Otherwise, "The Man Who Knew Too Much" has lots of suspenseful moments, very much in the vein of "North by Northwest". Yet, it is not as good as that movie, because it seems more episodic, less like a single thread. Really, the movie is one big chase scene, as Doris and Jimmy track down the kidnappers of their son from Morocco to the Albert Hall and beyond. I will say, though, that the movie really is Doris'. The husband could've been played by anyone--all the intensity is contained within her. She is quite excellent in the scene when he tells her that the child has been kidnapped. I guess she can be considered yet another talent not fully utilized in Hollywood, acting-wise. She got to be hysterical again in "Midnight Lace", but I'm sure she could move beyond hysteria into something else--although I thought she did a poor job in "Love Me or Leave Me" with another James, James Cagney.
Closing remark: Should've been "The Woman Who Found Out Too Much", but still entertaining.
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on November 11, 2001
"The Man Who Knew Too Much" is another of those classic Hitchcock thrillers. It has all the ingredients: a suspenseful plot, first-class acting, dramatic scenes, even great locations and an award-winning song. With all this going for it, though, it just doesn't have quite the impact (in my opinion, anyway) of films like "Psycho", Rear Window", "Vertigo" or "North By Northwest". Perhaps, as somebody else has pointed out, it's because of the "weepy" character portrayed by Doris Day. Sometimes you want to just give her a good shake and tell her to pull herself together. But, who's to say how weepy a woman should be whose child has been kidnapped by terrorists. Perhaps it's because the assasins seem, when all is said and done, a little less ruthless than they ought to be.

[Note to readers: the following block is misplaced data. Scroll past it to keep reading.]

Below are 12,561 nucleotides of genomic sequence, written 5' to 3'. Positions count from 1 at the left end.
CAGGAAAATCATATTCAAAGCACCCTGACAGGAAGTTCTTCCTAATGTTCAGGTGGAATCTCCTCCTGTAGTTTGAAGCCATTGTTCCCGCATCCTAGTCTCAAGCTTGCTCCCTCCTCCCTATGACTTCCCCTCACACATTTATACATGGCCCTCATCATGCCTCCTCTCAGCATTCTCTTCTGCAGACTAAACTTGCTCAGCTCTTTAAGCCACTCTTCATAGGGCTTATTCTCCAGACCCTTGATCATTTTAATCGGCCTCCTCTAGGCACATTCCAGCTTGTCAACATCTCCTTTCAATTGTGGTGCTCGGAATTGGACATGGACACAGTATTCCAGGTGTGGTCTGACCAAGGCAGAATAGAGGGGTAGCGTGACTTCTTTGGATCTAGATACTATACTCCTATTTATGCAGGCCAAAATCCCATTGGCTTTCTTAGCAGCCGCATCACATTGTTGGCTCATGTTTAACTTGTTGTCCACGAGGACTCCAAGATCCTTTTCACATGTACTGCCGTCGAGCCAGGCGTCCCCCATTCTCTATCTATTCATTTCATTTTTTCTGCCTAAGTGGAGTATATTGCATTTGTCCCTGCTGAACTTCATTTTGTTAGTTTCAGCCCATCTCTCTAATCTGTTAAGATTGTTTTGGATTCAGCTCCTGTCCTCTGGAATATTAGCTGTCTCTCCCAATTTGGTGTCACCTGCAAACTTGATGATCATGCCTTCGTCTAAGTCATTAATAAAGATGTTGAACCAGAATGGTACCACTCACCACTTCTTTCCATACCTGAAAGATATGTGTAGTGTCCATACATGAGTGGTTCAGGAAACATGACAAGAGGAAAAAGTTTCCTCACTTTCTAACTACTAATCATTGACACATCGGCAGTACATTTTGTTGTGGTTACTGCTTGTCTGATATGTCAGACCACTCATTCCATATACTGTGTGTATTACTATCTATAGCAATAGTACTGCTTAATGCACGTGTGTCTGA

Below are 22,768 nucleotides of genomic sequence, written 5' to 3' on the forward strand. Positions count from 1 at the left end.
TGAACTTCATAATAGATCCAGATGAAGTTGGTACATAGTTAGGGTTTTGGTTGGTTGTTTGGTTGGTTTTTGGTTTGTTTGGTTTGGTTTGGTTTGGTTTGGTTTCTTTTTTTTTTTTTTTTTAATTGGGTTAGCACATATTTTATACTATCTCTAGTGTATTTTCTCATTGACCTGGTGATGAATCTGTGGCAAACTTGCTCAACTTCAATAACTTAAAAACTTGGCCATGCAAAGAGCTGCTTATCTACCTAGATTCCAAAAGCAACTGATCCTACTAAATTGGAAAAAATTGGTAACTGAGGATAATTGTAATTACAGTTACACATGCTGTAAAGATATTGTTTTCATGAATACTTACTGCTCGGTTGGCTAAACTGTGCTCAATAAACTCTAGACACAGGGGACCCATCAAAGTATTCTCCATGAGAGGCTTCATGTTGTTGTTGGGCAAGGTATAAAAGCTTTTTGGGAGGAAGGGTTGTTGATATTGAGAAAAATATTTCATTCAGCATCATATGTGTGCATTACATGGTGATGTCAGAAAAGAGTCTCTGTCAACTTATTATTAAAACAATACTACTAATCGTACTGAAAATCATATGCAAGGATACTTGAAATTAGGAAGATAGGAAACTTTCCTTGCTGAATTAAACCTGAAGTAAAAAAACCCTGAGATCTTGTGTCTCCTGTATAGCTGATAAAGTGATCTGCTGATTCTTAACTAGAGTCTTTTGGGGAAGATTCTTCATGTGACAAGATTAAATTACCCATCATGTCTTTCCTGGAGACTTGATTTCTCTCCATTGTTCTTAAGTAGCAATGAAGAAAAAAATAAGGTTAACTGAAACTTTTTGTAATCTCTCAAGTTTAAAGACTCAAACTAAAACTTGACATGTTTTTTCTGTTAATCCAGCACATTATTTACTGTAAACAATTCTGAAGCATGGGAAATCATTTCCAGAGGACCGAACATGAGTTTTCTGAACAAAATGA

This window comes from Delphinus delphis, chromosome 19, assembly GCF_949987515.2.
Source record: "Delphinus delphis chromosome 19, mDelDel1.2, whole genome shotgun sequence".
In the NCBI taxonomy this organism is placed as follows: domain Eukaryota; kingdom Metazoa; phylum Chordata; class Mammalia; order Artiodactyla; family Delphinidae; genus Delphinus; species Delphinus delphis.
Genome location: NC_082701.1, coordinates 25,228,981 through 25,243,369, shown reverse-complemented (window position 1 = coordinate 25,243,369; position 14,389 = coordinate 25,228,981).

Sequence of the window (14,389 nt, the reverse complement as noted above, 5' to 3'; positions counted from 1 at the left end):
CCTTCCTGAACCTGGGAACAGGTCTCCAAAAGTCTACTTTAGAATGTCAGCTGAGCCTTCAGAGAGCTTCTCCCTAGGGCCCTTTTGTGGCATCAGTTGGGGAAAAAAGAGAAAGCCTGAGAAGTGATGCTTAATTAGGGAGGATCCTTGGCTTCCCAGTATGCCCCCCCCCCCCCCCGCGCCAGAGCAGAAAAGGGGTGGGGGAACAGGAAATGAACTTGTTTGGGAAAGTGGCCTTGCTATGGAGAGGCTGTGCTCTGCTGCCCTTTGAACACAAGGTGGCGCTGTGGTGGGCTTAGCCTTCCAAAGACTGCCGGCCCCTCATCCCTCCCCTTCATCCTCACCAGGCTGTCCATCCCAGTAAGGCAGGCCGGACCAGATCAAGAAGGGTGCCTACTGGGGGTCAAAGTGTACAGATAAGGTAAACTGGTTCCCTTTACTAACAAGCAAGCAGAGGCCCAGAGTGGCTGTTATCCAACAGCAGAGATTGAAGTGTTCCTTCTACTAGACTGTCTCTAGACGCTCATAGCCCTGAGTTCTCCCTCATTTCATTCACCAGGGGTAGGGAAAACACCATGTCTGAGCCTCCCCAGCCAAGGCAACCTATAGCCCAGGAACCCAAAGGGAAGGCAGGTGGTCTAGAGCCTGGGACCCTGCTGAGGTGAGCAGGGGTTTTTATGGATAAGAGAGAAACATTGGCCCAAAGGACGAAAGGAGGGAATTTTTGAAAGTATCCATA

Still, this is an excellent movie. The scene in the Royal Albert Hall, leading up to the assasination attempt, is justifiably famous and a great example of Hitchcock's ability to draw out a key scene for maximum dramatic impact. He had truly mastered his craft by this point in his career. While I don't consider this film quite the equal of Hitchcock's greatest movies (for example, the four listed above), it is still nmuch better than the average flick. Maybe just a hair short of a full five stars. Say, five minus, but not enough to drop it down to four plus.
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on May 21, 2001
"The Man Who Knew Too Much" is another of those classic Hitchcock thrillers. It has all the ingredients: a suspenseful plot, first-class acting, dramatic scenes, even great locations and an award-winning song. With all this going for it, though, it just doesn't have quite the impact (in my opinion, anyway) of films like "Psycho", Rear Window", "Vertigo" or "North By Northwest". Perhaps, as somebody else has pointed out, it's because of the "weepy" character portrayed by Doris Day. Sometimes you want to just give her a good shake and tell her to pull herself together. But, who's to say how weepy a woman should be whose child has been kidnapped by terrorists. Perhaps it's because the assasins seem, when all is said and done, a little less ruthless than they ought to be.
Still, this is an excellent movie. The scene in the Royal Albert Hall, leading up to the assasination attempt, is justifiably famous and a great example of Hitchcock's ability to draw out a key scene for maximum dramatic impact. He had truly mastered his craft by this point in his career. While I don't consider this film quite the equal of Hitchcock's greatest movies (for example, the four listed above), it is still nmuch better than the average flick. Maybe just a hair short of a full five stars. Say, five minus, but not enough to drop it down to four plus. Well worth owning (I've got a copy).
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on October 30, 2000
The "Master of Suspense", Alfred Hitchcock, hits another bullseye with his 1956 production of "The Man Who Knew Too Much". Purists have been known to complain that they prefer Hitchcock's original 1934 version of the story to the lavish, widescreen, color version starring James Stewart and Doris Day, but if viewed side by side, both films stand on their own as classic Hitchcock.
The 1956 "Man" unfolds like a beautiful book, methodically, deliberately, and compellingly. Stewart plays an American doctor and Day is his wife, a retired singer. They are vacationing with their young son, Hank, in Morocco, when they become embroiled in an International incident involving a planned assasination. Their son is kidnapped and taken to London. Day and Stewart follow, where they attempt to get some answers and to locate their son, on their own, without the help offered by Scotland Yard. The film reaches it's exciting climax during a concert at Albert Hall in which Day suddenly realizes what is about to occur.
Without giving away some of the intricate plot twists and turns, "The Man Who Knew Too Much" is like a breathtaking ride on a state of the art rollercoaster. You cannot help but get caught up in the plight of Stewart and Day.